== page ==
DENVER (CBS4) – Denverite Deannah Burke says she’s lucky no one was hurt when her 2006 Chevy Cobalt suddenly stopped running in the middle of the street.
“I drove over a pothole going probably 30 miles an hour and the car just shut off,” Burke said.
A year later General Motors issued a recall for her car for that very issue. GM says if the keys are too heavy and you hit a bump of some sort it could move the ignition switch out of the “Run” position.
Burke called the dealer to set up an appointment and was into the dealership within the week. But the fix didn’t happen overnight.
“They didn’t have the parts and they didn’t know when they were going to have the parts, so they didn’t really have a time frame for me,” she said.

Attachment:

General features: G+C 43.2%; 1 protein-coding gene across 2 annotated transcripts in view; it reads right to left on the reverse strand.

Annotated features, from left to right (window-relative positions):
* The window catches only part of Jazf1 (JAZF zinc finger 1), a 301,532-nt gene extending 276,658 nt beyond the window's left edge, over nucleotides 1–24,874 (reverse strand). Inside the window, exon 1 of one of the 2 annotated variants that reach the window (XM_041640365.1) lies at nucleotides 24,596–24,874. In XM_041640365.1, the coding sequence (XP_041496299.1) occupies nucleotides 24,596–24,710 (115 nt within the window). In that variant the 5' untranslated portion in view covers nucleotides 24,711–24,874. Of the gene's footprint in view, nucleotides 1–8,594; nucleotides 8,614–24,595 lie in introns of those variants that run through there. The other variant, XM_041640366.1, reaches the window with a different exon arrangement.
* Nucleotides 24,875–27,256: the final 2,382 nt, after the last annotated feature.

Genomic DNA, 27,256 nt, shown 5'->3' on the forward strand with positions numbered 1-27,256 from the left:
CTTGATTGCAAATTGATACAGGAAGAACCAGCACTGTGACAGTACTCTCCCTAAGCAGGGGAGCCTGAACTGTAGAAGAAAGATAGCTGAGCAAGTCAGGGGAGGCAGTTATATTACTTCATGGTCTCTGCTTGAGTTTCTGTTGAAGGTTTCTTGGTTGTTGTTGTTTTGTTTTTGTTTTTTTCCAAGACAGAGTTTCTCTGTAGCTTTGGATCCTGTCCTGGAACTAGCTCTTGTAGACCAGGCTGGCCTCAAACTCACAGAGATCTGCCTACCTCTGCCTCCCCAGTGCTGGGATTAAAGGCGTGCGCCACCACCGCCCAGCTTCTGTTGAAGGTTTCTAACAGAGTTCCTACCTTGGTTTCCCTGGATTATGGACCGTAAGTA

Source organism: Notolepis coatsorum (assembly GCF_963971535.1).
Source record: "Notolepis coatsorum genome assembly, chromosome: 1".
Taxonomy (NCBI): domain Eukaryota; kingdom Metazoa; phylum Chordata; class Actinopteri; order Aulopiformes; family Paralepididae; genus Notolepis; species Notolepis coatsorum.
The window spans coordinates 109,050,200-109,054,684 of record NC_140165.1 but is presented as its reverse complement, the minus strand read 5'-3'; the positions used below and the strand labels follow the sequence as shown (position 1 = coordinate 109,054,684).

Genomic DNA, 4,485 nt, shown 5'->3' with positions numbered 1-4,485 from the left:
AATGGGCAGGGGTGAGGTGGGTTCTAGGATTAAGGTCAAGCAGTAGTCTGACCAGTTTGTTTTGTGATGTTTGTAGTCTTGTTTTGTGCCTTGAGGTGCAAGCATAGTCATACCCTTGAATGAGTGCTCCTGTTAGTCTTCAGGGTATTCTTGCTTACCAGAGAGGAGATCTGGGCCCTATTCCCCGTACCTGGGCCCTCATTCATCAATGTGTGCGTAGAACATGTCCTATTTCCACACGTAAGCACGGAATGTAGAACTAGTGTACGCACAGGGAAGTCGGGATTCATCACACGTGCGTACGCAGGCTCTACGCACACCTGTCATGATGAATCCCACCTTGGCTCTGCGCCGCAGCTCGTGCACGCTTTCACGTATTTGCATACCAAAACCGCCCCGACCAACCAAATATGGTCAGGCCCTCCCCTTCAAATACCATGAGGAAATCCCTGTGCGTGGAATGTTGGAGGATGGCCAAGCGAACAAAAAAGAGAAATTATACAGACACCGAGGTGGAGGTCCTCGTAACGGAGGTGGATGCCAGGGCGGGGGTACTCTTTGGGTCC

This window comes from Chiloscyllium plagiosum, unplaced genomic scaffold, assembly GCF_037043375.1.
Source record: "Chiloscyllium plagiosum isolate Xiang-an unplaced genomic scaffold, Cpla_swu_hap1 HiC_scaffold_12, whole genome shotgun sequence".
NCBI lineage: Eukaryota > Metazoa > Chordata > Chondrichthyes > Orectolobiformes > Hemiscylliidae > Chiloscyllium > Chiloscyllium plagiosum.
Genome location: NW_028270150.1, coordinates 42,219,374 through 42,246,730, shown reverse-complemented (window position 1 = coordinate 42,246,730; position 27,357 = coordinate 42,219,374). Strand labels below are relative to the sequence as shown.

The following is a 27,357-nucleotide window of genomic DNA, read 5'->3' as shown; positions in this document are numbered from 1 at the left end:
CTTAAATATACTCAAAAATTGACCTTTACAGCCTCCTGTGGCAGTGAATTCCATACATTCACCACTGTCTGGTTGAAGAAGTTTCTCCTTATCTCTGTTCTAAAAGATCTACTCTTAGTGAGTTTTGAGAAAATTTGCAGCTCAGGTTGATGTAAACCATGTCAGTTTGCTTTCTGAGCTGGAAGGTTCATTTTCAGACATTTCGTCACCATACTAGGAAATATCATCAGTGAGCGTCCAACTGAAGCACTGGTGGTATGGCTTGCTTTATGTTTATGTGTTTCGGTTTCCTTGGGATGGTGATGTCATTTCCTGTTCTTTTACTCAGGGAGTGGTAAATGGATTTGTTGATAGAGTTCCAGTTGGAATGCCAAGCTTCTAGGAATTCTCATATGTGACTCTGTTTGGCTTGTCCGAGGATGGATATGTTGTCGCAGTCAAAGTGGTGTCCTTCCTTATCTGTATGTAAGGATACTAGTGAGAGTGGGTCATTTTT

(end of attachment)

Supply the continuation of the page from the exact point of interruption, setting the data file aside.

Burke was given a rental car while her car sat in the shop for more than three weeks.
GM officials say the problem until now was that the part maker has had only one assembly line building the replacment switch, which has meant there have been a majority of the defective cars out on the streets.
Rep. Dianne DeGette (D-Denver), who is leading the Congressional investigation into GM’s response, is among those concerned such cars are still on the road.
“These cars should absolutely not be sold or purchased without the repairs being done,” DeGette said.
Burke is just hoping car owners are paying attention and staying on top of additional recalls.
“It’s definitely scary, and a real issue, I think,” she said.
GM says the fix on the newly recalled vehicles will only be changes to the key
If you’re car is on that new list owners should remove everything from their keychains and drive with only the key in the ignition.
MORE FROM CBSNEWS.COM: GM recalls 3.4 million more cars for ignition defect